Class Action Lawsuits Increase the Efficiency of the Legal Process
August 8, 2019
In a class action, the plaintiff seeks court approval to litigate on the behalf of a group of similarly situated individuals. When more than one person needs to bring a claim against the same company for the same source of injury or damage, it is called a "class action lawsuit". Class actions can aggregate a large number of individualized claims into a single lawsuit representative of a group's collective actions. These lawsuits differ from a standard personal injury lawsuit where an attorney brings a case against a defendant and all of the compensation awarded goes to that plaintiff. Although most class action lawsuits are seeking millions of dollars in restitution, each person's compensation may not have been worth their time or money to pursue individually.
To file a class action lawsuit, the court will consider the details of the case being presented by the lead plaintiff against the defendant. Since most class action lawsuits are "opt out", participants do not need to do anything to join and are automatically included unless they choose not to join-in. Most courts are far more likely to deny class action status if less than 20 plaintiffs exist. Each class action case is different and, where one claim may be resolved quickly, others can years. Cases with an extremely large number of plaintiffs may be adjudicated as "Mass Tort Litigation". Contrary to popular belief, most of the money in a class action settlement goes directly to the injured plaintiffs and the attorneys are paid a small percentage of the money recovered on behalf of the class members.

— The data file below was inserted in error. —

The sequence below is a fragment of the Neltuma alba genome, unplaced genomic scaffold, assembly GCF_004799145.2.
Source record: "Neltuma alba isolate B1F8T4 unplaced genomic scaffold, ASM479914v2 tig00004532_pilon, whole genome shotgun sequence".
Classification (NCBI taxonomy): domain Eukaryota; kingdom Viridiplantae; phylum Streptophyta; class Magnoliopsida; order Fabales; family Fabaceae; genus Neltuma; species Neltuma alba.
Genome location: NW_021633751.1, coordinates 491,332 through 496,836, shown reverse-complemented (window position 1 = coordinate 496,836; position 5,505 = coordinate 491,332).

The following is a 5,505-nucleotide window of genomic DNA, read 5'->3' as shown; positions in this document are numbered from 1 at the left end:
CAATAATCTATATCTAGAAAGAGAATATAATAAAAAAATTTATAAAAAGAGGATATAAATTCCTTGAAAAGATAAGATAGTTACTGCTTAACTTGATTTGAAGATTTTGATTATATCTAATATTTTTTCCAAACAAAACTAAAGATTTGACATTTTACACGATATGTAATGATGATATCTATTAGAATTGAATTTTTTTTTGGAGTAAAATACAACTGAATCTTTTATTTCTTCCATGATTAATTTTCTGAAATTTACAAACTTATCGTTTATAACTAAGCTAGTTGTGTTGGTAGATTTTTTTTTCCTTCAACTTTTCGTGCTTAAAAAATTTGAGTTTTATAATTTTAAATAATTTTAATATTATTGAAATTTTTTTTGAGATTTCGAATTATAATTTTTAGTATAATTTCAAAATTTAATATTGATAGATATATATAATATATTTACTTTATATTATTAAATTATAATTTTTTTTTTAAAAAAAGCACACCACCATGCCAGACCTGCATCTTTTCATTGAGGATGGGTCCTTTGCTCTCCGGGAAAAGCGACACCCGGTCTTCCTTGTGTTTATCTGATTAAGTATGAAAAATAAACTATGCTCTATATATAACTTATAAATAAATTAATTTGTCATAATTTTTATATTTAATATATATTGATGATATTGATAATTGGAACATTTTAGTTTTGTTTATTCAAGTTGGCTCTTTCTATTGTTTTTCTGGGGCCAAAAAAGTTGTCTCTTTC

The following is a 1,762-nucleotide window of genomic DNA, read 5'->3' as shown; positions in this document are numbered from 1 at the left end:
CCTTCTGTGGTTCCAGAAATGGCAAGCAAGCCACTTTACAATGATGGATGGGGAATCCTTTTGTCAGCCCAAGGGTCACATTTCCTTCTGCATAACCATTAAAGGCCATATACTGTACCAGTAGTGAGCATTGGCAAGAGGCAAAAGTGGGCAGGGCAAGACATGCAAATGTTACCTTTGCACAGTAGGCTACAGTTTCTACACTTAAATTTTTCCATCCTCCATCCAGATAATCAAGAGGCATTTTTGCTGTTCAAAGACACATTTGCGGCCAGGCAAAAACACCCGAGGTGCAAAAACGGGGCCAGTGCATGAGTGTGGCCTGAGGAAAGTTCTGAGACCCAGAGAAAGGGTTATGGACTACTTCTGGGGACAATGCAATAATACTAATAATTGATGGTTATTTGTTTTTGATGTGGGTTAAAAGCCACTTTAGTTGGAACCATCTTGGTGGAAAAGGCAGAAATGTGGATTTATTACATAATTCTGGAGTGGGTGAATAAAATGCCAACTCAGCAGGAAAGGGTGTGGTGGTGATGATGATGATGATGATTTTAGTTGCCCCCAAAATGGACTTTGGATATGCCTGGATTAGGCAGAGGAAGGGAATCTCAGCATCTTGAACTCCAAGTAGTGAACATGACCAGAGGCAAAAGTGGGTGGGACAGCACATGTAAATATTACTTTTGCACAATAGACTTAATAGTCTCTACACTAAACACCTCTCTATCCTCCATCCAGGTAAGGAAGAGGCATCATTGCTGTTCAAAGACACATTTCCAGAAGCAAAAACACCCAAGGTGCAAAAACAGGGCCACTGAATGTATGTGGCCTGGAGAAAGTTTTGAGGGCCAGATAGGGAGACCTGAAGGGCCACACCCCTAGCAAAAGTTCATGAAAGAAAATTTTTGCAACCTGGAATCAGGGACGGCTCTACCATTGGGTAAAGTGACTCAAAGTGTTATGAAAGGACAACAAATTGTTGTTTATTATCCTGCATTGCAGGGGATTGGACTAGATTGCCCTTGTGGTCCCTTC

Whether a class action suit is superior to pursuing individual litigation depends upon the details of the claim and is determined by the judge's ruling on a motion for class designation. After electing to join a class action lawsuit, a member of a class cannot file a personal lawsuit if the court rules in favor of the defendant. Mass tort litigation, on the other hand, does not impede individual claimants from seeking justice separately. Nonetheless, most class action suits settle before going to court. Due process requires that notices describing the class action be published or broadcast to class members. This includes notices for settlement proposals informing each member of the details of the settlement agreement.
Participating in a class action lawsuit is an important and valuable step to protecting your rights through the fair and efficient resolution of legitimate claims made on behalf of numerous parties. If you or a loved one were injured due to a defective product, unreasonable actions, or gross negligence, contact a personal injury attorney at Schackow & Mercadante to discuss the details of your potential claim.